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Positive Outlook and Social Support Help People with Diabetes Cope

A positive outlook and support from people around them help individuals with diabetes cope with psychosocial challenges of the disease, according to an international study that included researchers from Penn State College of Medicine. Diabetes can also seriously harm these individuals’ circulatory systems, nerves, kidneys, eyes, teeth, gums, and hearts, as well as lead to amputation of their legs. A better understanding of the emotional, psychological, and social challenges people with diabetes face could improve their health outcomes.

The Second Diabetes Attitudes, Wishes and Needs (DAWN2) study is the largest analysis of personal accounts of people living with diabetes. The original DAWN study in 2001 found that 41 percent of adults with diabetes have poor psychosocial well-being.

In the follow-up study, almost half-46 percent-of people with diabetes had negative emotional, psychological, and social experiences related to their illness. Two major negative themes emerged. People with diabetes reported feeling anxiety, fear, worry, depression, and hopelessness about their condition, and they experienced discrimination at work and misunderstanding from the public. One in five study participants reported work discrimination including losing their job due to their illness.

The researchers administered online, telephone, and in-person questionnaires to 8,596 people with diabetes living in 17 countries including the United States and Canada. Patients with both type 1 and type 2 diabetes were included. They published their results in the latest edition of Diabetes Care.

For the first time, researchers asked people with diabetes about their successes with the condition. Again, two themes emerged. Personal resilience through a positive outlook on the disease, as well as support from family, friends, and healthcare professionals, helped people deal with the psychosocial challenges of diabetes.

“We found that although these negative experiences with diabetes exist, people also held on to the positives,” said Heather Stuckey, DEd, assistant professor of medicine and lead qualitative investigator for DAWN2. “Some said diabetes made their lives a little richer because they ate healthier foods, or they were able to connect with their family more to overcome challenges. It gave them a better appreciation of what they have.”

A recent update to the National Health and Nutrition Examination Survey found that a large percentage of people with diabetes have poorly controlled glucose levels. Researchers believe uncontrolled diabetes cannot be explained by lack of diabetes knowledge alone, so the DAWN studies consider psychosocial factors that contribute.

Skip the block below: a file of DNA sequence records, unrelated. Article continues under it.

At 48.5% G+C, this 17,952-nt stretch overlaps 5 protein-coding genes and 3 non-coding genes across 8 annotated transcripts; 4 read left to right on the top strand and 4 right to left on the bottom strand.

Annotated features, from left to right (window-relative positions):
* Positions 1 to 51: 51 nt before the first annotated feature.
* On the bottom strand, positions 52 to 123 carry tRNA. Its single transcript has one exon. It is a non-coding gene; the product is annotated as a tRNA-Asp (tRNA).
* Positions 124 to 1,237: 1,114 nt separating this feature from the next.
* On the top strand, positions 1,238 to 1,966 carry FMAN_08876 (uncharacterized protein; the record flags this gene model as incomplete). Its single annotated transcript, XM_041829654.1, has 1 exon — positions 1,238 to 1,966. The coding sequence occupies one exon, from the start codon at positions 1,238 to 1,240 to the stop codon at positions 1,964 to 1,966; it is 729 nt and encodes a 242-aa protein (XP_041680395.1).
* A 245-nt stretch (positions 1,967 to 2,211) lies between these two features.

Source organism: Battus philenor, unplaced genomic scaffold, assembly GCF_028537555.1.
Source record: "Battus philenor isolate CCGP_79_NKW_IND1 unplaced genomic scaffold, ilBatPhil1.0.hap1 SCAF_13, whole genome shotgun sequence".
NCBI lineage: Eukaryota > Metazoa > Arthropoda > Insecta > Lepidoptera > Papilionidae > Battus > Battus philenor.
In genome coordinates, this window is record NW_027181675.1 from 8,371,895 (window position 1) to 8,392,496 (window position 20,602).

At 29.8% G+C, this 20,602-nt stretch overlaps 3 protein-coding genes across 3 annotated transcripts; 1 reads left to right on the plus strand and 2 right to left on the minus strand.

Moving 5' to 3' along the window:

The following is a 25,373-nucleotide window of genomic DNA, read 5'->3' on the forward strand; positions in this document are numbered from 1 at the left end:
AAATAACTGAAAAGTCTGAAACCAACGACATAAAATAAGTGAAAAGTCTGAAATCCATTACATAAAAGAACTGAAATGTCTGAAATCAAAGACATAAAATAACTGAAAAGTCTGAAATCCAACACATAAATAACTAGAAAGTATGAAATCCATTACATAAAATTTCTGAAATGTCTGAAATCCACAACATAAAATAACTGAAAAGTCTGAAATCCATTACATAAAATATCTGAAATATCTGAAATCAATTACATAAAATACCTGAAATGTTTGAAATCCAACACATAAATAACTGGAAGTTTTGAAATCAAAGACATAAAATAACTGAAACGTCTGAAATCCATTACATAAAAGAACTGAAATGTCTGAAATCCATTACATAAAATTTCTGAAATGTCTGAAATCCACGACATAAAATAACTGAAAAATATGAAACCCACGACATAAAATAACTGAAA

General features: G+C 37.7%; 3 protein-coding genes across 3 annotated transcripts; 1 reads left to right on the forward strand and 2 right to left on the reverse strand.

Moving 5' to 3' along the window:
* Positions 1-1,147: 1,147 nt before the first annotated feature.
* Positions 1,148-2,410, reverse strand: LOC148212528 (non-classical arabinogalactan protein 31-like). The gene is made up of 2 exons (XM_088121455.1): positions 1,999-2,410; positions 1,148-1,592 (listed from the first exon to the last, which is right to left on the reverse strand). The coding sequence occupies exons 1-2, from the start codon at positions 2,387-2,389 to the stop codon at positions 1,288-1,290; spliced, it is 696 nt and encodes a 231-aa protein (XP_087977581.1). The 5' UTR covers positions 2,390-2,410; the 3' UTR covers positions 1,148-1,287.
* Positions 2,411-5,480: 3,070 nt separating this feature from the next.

“We believe that what’s under the surface-what people are thinking and feeling, and how they’re reacting to diabetes and making meaning of it-is what is driving poor diabetes self-management,” Stuckey said.

Several messages for people with diabetes and those caring for them also emerged from the study.
Some people with diabetes are reluctant to share their challenges and needs because they do not want to be perceived as a burden for family members, which can lead to an increase in feeling isolated and disconnected since family members do not always know how to help.

“We would like to encourage patients to be able to share their thoughts and experiences about having diabetes with family members and other trusted individuals,” Stuckey said. “We believe that will relieve some of the stress that people experience and will improve living with diabetes.”

While dealing with diabetes can be a struggle, a positive outlook does help. Many of the study participants reported a silver lining to their diagnosis, such as weight loss or a better understanding of others’ illnesses. Looking on the bright side kept them motivated to get through challenging times.

“Our advice [to family members] is to ask [patients] outright: ‘Is there anything I can do for you about your diabetes care today, or over the next week?'” Stuckey said.

Family and friends can also educate themselves about the disease by visiting the websites of the American Diabetes Association and the International Diabetes Federation, and by attending doctor’s office visits.

“Although there are negative psychosocial aspects of having diabetes, we found that people are resilient and find ways to adapt,” Stuckey said. “If people with diabetes can be more open and share their experiences-and if we can listen to them-that can increase understanding and self-management.”

This article was adapted from information provided by Penn State Milton S. Hershey Medical Center.

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